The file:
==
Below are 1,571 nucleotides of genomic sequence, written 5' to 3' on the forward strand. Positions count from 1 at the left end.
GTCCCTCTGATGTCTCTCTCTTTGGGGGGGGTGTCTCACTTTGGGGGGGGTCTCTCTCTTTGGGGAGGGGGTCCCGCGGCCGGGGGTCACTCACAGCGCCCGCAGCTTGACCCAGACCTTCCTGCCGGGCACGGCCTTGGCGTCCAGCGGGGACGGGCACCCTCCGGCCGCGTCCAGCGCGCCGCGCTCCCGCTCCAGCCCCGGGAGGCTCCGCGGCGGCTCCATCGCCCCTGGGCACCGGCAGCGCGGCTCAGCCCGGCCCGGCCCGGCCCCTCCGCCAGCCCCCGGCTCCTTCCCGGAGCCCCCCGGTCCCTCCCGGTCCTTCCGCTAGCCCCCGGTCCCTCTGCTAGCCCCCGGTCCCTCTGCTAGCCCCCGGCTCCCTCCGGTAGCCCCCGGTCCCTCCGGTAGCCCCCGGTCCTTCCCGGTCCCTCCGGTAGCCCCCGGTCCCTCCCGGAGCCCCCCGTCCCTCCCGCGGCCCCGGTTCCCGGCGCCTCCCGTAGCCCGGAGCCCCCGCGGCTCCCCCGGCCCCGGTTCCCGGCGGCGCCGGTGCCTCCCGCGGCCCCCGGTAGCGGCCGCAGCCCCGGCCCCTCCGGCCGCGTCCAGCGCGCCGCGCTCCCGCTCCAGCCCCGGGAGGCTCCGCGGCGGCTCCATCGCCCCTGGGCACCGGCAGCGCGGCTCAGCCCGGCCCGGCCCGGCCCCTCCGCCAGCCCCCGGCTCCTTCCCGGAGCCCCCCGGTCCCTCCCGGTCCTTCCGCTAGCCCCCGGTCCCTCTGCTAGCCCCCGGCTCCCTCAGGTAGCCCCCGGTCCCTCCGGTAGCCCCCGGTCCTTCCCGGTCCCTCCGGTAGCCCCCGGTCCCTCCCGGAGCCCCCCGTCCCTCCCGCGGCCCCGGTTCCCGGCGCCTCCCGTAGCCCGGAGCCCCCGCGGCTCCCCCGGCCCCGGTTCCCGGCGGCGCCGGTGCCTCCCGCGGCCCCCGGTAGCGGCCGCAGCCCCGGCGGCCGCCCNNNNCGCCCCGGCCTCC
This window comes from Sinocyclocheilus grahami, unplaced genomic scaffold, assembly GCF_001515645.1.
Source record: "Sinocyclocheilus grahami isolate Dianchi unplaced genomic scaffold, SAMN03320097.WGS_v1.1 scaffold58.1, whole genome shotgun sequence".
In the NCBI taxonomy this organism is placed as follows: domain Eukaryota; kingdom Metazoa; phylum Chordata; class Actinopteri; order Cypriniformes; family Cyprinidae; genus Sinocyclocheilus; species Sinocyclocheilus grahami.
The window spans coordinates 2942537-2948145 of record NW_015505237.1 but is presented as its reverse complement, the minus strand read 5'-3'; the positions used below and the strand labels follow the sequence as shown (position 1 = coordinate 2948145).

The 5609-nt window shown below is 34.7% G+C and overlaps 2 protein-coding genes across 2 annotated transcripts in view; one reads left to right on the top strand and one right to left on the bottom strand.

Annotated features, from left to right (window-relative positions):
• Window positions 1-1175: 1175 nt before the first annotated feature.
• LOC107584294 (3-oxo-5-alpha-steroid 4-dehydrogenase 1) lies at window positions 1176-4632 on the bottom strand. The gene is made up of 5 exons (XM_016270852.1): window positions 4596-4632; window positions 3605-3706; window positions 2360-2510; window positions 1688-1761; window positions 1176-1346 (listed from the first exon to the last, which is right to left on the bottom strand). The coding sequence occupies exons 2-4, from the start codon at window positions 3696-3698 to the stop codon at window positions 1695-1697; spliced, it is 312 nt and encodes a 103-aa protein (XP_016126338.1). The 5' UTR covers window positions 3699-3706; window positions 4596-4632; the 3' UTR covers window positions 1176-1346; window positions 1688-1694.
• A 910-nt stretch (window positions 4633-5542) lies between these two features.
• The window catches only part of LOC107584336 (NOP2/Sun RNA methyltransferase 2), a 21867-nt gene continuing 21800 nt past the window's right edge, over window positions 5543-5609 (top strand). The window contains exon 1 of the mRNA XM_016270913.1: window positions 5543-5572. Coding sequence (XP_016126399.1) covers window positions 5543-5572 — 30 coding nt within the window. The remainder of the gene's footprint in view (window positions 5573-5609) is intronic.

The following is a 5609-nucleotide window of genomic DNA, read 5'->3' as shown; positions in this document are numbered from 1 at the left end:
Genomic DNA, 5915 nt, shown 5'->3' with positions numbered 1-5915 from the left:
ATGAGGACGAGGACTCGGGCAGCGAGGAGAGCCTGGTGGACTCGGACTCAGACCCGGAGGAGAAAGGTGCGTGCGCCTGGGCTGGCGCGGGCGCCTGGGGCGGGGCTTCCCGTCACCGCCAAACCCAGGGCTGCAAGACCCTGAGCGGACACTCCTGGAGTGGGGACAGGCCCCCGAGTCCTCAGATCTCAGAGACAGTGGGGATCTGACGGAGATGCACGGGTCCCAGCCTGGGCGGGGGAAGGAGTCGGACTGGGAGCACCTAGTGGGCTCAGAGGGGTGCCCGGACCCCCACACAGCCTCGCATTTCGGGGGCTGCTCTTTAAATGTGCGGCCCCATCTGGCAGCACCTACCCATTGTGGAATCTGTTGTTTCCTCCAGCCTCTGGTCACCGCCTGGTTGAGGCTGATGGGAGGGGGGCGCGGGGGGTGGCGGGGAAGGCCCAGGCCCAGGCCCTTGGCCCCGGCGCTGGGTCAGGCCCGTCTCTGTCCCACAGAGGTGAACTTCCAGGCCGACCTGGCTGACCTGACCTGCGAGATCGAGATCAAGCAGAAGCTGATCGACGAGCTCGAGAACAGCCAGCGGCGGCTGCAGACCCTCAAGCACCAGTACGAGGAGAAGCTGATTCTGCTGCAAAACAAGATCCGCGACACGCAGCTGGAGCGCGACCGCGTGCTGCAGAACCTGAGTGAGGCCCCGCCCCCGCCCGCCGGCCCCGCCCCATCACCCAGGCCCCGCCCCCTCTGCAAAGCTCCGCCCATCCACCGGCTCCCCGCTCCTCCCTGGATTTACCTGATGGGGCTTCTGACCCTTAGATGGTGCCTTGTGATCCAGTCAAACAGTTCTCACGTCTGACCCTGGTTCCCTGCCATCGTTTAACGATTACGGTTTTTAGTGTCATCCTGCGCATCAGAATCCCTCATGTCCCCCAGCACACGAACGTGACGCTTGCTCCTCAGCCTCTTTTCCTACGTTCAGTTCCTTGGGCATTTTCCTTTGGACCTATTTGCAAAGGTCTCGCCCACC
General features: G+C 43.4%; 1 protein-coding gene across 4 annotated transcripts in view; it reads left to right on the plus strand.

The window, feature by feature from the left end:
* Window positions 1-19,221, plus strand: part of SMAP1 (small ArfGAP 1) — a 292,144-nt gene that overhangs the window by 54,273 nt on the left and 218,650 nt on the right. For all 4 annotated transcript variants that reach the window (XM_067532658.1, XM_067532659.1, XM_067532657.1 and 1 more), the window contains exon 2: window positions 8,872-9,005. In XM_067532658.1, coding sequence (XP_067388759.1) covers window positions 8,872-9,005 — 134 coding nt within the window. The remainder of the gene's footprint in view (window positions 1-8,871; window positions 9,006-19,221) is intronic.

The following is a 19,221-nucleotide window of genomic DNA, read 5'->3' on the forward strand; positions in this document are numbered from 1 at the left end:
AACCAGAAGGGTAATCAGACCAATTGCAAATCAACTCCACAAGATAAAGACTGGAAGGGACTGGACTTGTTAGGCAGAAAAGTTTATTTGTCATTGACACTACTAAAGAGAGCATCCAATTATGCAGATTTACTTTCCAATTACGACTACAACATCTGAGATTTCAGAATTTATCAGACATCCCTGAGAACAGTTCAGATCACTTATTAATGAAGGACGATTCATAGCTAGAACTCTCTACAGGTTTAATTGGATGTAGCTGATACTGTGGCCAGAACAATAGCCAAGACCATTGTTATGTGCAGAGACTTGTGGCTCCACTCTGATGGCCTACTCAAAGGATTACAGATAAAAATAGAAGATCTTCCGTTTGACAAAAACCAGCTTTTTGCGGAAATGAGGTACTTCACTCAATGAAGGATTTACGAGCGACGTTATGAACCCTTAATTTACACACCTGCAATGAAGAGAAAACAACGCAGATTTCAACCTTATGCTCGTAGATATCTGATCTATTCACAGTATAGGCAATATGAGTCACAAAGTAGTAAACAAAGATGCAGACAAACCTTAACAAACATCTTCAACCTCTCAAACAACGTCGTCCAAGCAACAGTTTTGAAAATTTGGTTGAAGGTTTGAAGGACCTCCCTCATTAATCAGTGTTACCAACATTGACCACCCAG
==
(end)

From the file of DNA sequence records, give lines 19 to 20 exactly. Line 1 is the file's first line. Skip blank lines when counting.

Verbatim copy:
The following is a 19,221-nucleotide window of genomic DNA, read 5'->3' on the forward strand; positions in this document are numbered from 1 at the left end:
AACCAGAAGGGTAATCAGACCAATTGCAAATCAACTCCACAAGATAAAGACTGGAAGGGACTGGACTTGTTAGGCAGAAAAGTTTATTTGTCATTGACACTACTAAAGAGAGCATCCAATTATGCAGATTTACTTTCCAATTACGACTACAACATCTGAGATTTCAGAATTTATCAGACATCCCTGAGAACAGTTCAGATCACTTATTAATGAAGGACGATTCATAGCTAGAACTCTCTACAGGTTTAATTGGATGTAGCTGATACTGTGGCCAGAACAATAGCCAAGACCATTGTTATGTGCAGAGACTTGTGGCTCCACTCTGATGGCCTACTCAAAGGATTACAGATAAAAATAGAAGATCTTCCGTTTGACAAAAACCAGCTTTTTGCGGAAATGAGGTACTTCACTCAATGAAGGATTTACGAGCGACGTTATGAACCCTTAATTTACACACCTGCAATGAAGAGAAAACAACGCAGATTTCAACCTTATGCTCGTAGATATCTGATCTATTCACAGTATAGGCAATATGAGTCACAAAGTAGTAAACAAAGATGCAGACAAACCTTAACAAACATCTTCAACCTCTCAAACAACGTCGTCCAAGCAACAGTTTTGAAAATTTGGTTGAAGGTTTGAAGGACCTCCCTCATTAATCAGTGTTACCAACATTGACCACCCAG